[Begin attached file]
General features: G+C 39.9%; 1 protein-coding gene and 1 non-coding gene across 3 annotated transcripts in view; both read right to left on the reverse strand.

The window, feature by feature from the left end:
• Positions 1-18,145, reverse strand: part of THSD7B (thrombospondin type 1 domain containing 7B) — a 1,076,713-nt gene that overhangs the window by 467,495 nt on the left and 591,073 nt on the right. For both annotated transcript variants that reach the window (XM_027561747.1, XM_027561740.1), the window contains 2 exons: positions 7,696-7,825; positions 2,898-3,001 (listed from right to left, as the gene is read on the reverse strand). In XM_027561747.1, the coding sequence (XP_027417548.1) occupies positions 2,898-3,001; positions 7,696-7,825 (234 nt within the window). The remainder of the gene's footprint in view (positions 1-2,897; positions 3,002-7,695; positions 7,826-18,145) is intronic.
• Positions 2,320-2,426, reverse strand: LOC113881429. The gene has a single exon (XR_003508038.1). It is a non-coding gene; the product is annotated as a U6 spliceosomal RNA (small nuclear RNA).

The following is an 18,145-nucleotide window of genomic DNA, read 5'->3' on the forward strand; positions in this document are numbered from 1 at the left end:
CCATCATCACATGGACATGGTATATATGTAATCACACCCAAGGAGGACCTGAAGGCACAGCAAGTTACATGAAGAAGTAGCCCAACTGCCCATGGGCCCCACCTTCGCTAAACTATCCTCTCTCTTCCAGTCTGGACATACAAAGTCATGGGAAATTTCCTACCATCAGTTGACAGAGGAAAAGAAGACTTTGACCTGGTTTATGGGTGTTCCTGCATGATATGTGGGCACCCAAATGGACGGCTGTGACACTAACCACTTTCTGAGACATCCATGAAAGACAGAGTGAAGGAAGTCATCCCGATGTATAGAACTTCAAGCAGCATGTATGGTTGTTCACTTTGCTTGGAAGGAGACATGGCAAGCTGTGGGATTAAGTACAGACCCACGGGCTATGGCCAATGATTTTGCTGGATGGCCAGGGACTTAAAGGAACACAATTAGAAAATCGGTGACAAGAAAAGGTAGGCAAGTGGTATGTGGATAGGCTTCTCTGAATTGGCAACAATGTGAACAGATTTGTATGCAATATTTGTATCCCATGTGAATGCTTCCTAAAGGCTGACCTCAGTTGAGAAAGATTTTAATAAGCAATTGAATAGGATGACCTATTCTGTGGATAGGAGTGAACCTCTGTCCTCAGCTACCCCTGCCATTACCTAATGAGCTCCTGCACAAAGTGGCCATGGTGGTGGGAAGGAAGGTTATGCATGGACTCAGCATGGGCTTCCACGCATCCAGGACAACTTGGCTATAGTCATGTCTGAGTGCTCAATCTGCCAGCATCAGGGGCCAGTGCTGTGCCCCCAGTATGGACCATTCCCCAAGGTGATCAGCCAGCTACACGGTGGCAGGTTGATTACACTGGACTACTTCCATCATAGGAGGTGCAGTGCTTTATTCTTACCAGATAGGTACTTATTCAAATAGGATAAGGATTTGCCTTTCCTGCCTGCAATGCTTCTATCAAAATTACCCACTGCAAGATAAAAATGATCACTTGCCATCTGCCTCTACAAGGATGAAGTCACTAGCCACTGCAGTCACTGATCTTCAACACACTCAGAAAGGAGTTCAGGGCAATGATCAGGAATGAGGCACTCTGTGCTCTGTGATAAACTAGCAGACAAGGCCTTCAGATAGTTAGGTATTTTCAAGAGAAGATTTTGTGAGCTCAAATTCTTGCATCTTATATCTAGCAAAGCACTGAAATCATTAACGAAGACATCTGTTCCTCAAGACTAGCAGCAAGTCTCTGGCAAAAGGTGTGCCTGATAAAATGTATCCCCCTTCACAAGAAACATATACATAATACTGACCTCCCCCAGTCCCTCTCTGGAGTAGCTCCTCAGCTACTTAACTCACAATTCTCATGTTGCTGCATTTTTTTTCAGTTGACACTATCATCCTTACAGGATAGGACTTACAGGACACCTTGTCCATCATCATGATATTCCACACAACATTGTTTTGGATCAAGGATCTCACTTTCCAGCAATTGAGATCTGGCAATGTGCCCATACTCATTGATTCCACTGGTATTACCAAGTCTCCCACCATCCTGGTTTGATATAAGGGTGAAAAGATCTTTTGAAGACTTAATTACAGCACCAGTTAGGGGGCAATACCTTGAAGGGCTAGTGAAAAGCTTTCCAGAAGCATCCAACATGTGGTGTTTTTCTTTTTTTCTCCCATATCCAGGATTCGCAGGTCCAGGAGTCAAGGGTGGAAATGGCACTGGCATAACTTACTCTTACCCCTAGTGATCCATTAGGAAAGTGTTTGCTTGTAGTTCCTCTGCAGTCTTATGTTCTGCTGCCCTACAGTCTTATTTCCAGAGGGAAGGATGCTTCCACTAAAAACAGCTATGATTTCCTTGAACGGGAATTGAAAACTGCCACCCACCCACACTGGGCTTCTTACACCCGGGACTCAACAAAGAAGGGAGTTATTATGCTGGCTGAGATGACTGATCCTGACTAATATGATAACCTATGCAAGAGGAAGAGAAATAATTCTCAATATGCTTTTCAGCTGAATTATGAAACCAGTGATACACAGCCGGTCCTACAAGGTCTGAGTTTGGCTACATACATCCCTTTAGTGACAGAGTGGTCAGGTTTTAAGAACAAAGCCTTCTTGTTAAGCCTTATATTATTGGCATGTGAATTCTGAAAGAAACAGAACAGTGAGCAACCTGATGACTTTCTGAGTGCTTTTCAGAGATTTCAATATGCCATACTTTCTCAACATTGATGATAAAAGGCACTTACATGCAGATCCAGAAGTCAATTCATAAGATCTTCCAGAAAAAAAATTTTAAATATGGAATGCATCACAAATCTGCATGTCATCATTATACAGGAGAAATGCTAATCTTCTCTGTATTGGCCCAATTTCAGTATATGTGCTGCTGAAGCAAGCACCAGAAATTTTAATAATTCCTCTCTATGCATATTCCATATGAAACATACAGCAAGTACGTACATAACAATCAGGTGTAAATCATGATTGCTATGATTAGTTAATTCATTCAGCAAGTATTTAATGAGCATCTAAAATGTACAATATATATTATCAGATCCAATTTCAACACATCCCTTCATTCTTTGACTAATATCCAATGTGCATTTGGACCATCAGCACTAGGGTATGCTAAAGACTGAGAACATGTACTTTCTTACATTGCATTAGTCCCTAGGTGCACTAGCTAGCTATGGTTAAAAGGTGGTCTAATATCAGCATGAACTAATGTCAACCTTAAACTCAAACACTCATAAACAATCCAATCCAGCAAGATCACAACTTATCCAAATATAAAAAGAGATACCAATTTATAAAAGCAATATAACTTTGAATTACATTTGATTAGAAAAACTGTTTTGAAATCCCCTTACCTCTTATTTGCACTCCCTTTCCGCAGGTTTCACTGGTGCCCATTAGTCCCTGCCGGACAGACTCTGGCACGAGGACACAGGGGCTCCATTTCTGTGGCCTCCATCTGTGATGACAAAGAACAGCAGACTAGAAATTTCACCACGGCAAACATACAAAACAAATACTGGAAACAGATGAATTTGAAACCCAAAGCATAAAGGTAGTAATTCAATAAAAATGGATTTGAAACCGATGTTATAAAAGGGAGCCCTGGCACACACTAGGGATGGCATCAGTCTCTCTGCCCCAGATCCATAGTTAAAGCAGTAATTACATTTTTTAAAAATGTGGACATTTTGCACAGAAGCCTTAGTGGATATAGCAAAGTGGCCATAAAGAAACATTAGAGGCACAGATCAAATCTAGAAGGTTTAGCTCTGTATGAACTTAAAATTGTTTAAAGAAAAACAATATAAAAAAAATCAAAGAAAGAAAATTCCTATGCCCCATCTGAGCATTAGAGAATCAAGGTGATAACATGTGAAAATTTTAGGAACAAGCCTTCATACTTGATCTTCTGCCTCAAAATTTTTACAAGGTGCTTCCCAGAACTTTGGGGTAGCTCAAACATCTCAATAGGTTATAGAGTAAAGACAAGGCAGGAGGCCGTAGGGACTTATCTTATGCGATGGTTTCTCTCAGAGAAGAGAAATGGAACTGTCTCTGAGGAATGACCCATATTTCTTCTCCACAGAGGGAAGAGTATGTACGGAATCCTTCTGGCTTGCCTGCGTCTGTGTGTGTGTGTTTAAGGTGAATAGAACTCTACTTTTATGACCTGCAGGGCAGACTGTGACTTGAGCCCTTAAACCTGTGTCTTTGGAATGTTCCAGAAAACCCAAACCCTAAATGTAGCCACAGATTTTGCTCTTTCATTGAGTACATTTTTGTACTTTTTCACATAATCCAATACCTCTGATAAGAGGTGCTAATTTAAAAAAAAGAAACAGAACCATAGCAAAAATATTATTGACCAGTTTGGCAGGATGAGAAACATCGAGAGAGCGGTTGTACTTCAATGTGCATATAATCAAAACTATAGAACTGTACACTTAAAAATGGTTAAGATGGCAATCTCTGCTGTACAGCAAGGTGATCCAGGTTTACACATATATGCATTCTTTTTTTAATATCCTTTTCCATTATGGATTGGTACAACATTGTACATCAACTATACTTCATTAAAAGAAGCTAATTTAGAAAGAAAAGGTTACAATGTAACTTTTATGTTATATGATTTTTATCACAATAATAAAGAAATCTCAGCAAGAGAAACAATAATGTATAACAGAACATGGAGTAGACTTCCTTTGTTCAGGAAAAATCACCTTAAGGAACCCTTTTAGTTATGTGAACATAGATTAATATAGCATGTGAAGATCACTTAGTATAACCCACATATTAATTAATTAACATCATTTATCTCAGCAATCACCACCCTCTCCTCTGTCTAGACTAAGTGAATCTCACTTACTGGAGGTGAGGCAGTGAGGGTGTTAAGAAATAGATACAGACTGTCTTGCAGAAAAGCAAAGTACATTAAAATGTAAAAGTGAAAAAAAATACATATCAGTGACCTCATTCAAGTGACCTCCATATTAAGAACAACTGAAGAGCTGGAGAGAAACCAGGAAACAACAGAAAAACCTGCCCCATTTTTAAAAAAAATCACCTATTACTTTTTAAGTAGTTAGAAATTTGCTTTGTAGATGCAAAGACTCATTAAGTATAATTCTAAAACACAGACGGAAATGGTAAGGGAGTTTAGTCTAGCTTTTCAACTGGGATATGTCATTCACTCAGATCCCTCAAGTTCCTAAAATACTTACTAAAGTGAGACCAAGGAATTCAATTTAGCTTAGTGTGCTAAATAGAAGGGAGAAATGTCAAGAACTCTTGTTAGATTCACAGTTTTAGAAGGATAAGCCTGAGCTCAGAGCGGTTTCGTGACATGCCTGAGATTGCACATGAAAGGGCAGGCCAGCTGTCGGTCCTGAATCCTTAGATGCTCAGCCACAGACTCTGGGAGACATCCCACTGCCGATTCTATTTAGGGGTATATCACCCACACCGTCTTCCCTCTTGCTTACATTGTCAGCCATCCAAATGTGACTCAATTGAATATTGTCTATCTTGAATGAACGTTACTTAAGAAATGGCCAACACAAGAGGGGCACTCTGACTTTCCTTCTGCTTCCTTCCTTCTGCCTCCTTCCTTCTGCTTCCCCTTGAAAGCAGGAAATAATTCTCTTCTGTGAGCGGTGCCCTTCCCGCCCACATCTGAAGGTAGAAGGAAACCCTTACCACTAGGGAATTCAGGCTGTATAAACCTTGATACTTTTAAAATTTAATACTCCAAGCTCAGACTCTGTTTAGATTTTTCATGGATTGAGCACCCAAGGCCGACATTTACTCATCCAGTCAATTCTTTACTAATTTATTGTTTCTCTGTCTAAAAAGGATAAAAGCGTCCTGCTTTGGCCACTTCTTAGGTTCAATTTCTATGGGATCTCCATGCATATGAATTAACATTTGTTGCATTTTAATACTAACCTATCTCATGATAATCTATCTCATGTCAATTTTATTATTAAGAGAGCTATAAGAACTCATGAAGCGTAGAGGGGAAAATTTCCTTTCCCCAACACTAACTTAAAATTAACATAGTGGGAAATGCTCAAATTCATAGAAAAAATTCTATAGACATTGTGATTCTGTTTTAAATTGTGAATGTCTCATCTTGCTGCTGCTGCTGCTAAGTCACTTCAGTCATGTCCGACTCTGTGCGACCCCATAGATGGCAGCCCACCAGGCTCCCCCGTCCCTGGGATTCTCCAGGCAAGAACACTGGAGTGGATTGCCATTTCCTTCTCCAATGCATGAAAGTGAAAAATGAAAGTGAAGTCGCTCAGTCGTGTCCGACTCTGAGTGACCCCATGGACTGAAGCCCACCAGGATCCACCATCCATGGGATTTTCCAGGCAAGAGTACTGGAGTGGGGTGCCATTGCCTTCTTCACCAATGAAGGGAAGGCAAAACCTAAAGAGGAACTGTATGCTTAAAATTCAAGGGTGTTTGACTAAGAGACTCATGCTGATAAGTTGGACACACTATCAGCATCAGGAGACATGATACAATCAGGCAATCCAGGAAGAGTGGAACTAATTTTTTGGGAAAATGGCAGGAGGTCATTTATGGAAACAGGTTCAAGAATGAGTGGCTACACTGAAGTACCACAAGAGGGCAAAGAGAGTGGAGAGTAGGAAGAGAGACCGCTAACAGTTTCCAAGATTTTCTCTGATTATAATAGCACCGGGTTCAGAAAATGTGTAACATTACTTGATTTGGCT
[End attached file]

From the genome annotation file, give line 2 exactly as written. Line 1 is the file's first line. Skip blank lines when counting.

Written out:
The window, feature by feature from the left end: